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Newcastle comedian Isaac Butterfield in hot water AGAIN after Christchurch massacre joke

He’s the hirsute Newcastle comedian and YouTuber who has never been afraid of courting controversy.

And Issac Butterfield is in hot water again thanks to a joke, featuring in his new stand-up special Anti-Hero, about the Christchurch massacre that saw extremist Brenton Harrison Tarrant gun down 51 people inside two Mosques in the New Zealand city in March 2015.

Over the weekend, Almir Colman the Director of Australian Centre for Islamic Finance led a wide chorus of condemnation in a series of tweets in which he shared the offending joke, that took aim at the comedian.

“We don’t want to live in a totalitarian society where people are scared to demand their rights and live in fear from too powerful government or corporations,” he wrote.

“But in his joke about the victims of the Christchurch massacre, Butterfield is not going against some powerful forces nor is he using his voice to speak truth to power.

“Butterfield is bullying the most powerless and voiceless amongst us – he is haunting the survivors.”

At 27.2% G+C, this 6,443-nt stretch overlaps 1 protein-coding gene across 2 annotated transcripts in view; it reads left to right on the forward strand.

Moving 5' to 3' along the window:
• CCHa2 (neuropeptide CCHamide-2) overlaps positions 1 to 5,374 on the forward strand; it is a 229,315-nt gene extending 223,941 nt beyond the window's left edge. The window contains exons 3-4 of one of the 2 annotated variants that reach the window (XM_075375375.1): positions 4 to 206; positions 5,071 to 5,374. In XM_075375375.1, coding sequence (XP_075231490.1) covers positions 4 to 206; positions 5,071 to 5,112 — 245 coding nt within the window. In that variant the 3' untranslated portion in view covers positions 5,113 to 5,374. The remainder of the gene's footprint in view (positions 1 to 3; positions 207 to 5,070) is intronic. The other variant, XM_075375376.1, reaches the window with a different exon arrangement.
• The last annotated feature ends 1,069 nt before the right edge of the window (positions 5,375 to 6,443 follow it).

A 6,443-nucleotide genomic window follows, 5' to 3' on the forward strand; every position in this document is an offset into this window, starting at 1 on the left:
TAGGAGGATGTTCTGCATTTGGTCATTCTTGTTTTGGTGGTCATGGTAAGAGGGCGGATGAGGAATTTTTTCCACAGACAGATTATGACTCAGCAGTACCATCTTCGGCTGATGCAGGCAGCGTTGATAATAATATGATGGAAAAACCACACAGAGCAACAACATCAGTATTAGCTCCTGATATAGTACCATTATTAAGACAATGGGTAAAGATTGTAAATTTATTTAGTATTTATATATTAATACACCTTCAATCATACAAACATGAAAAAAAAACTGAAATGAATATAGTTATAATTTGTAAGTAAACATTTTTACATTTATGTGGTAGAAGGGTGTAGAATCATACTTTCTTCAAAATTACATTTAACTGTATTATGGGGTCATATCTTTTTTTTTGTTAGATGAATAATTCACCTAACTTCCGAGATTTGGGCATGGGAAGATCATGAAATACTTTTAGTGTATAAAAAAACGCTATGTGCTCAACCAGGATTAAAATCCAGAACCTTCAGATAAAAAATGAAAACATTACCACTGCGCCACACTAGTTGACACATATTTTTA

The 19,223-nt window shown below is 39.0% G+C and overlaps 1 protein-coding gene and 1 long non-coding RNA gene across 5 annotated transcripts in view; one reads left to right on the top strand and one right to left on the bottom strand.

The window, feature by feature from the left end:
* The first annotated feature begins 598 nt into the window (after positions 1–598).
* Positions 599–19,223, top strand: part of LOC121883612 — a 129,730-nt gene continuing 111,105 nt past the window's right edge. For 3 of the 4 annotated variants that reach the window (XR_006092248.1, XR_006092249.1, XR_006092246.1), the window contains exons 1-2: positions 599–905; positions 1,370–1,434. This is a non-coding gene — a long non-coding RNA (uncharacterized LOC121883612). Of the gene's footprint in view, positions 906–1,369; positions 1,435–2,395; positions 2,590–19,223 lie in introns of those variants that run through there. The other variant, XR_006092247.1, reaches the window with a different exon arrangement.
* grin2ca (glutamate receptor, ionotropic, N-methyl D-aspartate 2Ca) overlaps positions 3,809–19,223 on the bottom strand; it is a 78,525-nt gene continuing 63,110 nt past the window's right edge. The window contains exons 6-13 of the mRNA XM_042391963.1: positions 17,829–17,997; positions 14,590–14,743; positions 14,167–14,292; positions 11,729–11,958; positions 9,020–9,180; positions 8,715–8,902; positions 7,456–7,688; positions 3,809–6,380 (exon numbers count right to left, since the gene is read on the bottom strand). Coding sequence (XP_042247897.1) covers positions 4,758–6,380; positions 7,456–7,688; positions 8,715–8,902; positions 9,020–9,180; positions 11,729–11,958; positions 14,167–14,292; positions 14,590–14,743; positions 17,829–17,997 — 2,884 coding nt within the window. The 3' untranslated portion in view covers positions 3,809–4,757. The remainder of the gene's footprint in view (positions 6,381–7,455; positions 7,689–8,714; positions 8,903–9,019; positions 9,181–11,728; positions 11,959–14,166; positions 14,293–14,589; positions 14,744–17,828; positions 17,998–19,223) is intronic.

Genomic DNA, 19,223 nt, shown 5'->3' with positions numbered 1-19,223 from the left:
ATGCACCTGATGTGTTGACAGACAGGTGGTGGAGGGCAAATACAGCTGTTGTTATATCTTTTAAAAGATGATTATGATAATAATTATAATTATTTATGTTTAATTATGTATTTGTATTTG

Isaac took to his YouTube channel to post a rebuttal video on Monday arguing that when it comes to comedy, nothing should be off-limits.

“In comedy, as a comedian either everything is okay or nothing is okay. And I genuinely believe that everything is okay,” he said.

“When people laughed at that joke, they had the same reaction that I did when I wrote it. I thought to myself that’s f**ing horrible, oh my God.’

“That’s the reaction because everyone knows what happened in Christchurch was horrible but we laugh about horrible things all the time – that’s how we deal with tragedy.”

Revealing that he had received a deluge of criticism and even death threats, Isaac added that he refused to apologise for the joke or his style of humour.

“I will not apologise for the joke,” Isaac said.

“This is not a TED talk. That clip that is going around it is not me in a public square addressing people who don’t know I’m joking. That would be f**ked up.

“I will continue to say horrible things because that is what I find funny and if you don’t find it funny then all you have to do is not watch it.”

Issac has previously courted controversy with his “un-PC” brand of shock humour, taking aim at everyone from feminists to cyclists on his 1.45 million subscriber-strong YouTube Channel.

He also made headlines last year over a Holocaust-related joke he told at the Melbourne International Comedy Festival.

Speaking to Newcastle Live in 2019, Issac said that he “embraced” the controversy surrounding his content.

“A lot of people enjoy horribly offensive humour – that’s what I love,” he said at the time.

“I love being offended I love seeing a comedian that gets up there and says something that makes you think ‘I’m an arsehole for laughing,’ that’s just how my mind works. I’ve tried to write clean comedy – I hate it.”